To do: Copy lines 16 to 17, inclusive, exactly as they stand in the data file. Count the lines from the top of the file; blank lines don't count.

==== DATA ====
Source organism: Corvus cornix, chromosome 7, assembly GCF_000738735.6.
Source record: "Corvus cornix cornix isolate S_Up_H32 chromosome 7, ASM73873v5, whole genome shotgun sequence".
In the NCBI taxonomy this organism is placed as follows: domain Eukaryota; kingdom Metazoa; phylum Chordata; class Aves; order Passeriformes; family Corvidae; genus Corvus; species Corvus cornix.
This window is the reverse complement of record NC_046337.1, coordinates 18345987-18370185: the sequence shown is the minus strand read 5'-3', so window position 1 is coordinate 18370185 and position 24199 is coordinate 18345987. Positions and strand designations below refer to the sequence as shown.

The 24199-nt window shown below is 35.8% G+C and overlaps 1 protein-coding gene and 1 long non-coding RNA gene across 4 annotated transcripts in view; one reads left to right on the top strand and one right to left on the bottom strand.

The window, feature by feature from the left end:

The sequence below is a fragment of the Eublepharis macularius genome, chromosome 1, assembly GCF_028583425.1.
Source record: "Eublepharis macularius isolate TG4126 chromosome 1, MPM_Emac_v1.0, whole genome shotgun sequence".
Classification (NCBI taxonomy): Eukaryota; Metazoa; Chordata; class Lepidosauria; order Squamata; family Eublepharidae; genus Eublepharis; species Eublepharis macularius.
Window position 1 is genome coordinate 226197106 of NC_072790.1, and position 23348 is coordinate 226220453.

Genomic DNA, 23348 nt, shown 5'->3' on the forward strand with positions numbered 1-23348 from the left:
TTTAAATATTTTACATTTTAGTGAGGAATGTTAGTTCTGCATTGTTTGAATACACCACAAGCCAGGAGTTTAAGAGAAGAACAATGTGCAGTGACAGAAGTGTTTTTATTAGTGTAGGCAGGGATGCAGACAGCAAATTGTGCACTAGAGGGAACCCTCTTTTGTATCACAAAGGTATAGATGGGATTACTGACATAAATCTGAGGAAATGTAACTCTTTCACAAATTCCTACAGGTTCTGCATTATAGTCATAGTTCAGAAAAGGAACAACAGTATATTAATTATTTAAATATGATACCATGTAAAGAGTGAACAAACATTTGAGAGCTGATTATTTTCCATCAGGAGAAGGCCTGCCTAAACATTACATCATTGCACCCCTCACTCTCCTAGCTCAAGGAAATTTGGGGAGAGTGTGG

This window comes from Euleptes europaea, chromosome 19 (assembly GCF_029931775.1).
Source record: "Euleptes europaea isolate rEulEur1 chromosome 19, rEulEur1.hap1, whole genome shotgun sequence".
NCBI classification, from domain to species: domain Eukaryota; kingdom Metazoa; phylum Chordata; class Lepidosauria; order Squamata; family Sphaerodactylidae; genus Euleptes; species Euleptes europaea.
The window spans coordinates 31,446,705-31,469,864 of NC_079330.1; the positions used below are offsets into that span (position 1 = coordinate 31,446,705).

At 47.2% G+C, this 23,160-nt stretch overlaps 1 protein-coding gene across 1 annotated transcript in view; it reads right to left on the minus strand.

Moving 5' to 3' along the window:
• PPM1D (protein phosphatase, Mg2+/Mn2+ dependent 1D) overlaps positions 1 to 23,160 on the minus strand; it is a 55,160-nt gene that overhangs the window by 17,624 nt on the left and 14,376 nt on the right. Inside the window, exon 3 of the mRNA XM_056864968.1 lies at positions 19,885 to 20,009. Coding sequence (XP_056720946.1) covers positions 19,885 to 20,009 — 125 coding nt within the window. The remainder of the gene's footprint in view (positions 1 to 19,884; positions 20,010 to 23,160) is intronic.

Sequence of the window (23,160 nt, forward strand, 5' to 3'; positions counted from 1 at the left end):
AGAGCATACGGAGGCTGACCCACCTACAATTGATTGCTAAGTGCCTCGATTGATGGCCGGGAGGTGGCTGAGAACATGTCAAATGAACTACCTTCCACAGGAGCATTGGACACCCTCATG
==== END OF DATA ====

The window spans coordinates 31,446,705-31,469,864 of NC_079330.1; the positions used below are offsets into that span (position 1 = coordinate 31,446,705).

At 47.2% G+C, this 23,160-nt stretch overlaps 1 protein-coding gene across 1 annotated transcript in view; it reads right to left on the minus strand.